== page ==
Computers & Business Machines
Imagine the loss, 100 years from now, if museums hadn't begun preserving the artifacts of the computer age. The last few decades offer proof positive of why museums must collect continuously—to document technological and social transformations already underway.
The museum's collections contain mainframes, minicomputers, microcomputers, and handheld devices. Computers range from the pioneering ENIAC to microcomputers like the Altair and the Apple I. A Cray2 supercomputer is part of the collections, along with one of the towers of IBM's Deep Blue, the computer that defeated reigning champion Garry Kasparov in a chess match in 1997. Computer components and peripherals, games, software, manuals, and other documents are part of the collections. Some of the instruments of business include adding machines, calculators, typewriters, dictating machines, fax machines, cash registers, and photocopiers
- Exidy, a leading manufacturer of home and arcade video games, introduced its Sorcerer home computer in 1978. The Sorcer used a Z-80 processor that ran at 2.106 MHz and came with 8 KB of RAM, which could be expanded to 32 KB. It ran the CP/M operating system. It sold for $898 with 8 KB of RAM, $1150 with 16 KB of RAM, and $1395 with 32 KB of RAM. It also contained 4 K of ROM. Programs were loaded with plug-in ROM cartridges, and the machine came with a standard BASIC cartridge. This was essentially the common Microsoft BASIC already widely used in the CP/M world. But Exidy added a number of one-stroke commands that allowed users to type in common instructions such as PRINT with a single keystroke. Another popular cartridge contained an early version of the word processor Spellbinder. Users could connect the machine to a standard TV, but the company also offered its own Exidy "Video/Disk" monitor for $2,995.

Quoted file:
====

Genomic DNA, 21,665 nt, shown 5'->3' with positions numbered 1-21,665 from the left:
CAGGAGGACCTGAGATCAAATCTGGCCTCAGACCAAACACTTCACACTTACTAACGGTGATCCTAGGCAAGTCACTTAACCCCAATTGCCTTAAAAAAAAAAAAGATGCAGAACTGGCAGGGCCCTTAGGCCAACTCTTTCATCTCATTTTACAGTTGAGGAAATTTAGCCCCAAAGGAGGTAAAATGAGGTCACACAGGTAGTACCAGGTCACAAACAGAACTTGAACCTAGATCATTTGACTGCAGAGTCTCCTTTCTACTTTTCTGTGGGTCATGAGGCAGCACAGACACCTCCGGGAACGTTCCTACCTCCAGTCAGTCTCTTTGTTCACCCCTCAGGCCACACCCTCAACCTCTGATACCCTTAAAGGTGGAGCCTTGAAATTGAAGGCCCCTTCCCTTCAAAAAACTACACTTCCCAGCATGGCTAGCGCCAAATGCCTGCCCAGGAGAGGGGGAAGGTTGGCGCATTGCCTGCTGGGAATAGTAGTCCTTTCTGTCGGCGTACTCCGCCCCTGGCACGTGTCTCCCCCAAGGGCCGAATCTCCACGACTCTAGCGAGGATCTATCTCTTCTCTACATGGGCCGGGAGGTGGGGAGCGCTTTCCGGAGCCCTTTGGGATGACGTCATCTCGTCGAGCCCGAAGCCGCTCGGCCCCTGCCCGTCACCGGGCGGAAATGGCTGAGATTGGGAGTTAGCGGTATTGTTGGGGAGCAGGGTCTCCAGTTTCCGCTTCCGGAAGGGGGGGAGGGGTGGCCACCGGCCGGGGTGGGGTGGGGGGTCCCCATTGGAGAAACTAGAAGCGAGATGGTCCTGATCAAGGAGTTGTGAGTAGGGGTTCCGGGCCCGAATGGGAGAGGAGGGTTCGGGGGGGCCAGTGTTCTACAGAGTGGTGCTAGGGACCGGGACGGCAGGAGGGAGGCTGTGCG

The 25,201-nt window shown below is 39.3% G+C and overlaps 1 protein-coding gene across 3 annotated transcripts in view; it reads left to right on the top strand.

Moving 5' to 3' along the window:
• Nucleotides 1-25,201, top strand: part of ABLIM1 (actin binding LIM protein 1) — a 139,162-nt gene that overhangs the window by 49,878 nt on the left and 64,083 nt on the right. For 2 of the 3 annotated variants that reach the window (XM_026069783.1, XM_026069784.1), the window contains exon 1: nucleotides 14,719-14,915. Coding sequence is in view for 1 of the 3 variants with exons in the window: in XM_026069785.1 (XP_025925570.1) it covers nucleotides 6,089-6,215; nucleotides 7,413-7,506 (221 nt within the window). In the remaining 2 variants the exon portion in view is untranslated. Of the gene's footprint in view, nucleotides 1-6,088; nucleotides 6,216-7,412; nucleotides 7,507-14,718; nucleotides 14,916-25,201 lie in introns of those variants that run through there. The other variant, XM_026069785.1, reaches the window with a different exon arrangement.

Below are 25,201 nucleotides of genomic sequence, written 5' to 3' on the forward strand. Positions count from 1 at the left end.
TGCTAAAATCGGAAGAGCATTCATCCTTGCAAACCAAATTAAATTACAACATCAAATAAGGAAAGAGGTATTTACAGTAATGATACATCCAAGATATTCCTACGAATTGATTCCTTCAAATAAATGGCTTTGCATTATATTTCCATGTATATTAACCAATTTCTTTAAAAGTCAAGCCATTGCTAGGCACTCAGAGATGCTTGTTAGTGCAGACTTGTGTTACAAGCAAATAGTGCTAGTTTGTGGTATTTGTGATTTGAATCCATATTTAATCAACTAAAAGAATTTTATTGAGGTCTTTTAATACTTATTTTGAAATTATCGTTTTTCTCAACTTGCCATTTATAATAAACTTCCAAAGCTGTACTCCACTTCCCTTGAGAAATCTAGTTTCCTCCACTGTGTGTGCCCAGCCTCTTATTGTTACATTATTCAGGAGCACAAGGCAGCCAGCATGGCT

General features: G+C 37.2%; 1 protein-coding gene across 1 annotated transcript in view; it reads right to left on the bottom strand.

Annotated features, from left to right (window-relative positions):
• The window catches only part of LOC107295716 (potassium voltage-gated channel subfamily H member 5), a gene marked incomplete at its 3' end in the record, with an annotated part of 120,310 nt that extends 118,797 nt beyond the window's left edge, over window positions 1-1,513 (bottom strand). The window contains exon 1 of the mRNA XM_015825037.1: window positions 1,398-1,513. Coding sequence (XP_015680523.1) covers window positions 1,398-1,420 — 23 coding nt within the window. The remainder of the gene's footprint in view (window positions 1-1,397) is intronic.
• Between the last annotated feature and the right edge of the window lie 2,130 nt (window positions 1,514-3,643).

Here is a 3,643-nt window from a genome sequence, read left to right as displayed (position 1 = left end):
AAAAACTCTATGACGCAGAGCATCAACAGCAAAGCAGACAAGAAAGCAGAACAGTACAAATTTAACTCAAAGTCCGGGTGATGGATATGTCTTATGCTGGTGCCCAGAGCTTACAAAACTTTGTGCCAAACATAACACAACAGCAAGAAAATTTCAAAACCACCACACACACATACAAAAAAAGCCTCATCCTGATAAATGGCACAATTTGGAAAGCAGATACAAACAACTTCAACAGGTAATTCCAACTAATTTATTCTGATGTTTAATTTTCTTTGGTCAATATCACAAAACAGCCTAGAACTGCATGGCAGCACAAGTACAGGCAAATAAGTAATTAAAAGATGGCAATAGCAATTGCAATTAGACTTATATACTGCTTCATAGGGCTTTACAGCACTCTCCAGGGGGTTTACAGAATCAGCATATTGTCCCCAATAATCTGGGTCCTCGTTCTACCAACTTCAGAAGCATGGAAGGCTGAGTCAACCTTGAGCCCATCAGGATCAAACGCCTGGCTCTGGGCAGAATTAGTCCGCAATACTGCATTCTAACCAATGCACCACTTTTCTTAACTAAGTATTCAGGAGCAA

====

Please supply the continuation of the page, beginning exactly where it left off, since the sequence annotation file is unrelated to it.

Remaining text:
- Judged against its competitors, the Commodore PET and Radio Shack TRS-80, the Sorcerer was comparatively advanced when it appeared. Due to a lack of marketing in the United States, however, it did not sell well there. It did better in Europe and Australia. Exidy took the machine off the market in 1980.
- Currently not on view
- Date made
- Exidy, Inc.
- ID Number
- catalog number
- accession number
- Data Source
- National Museum of American History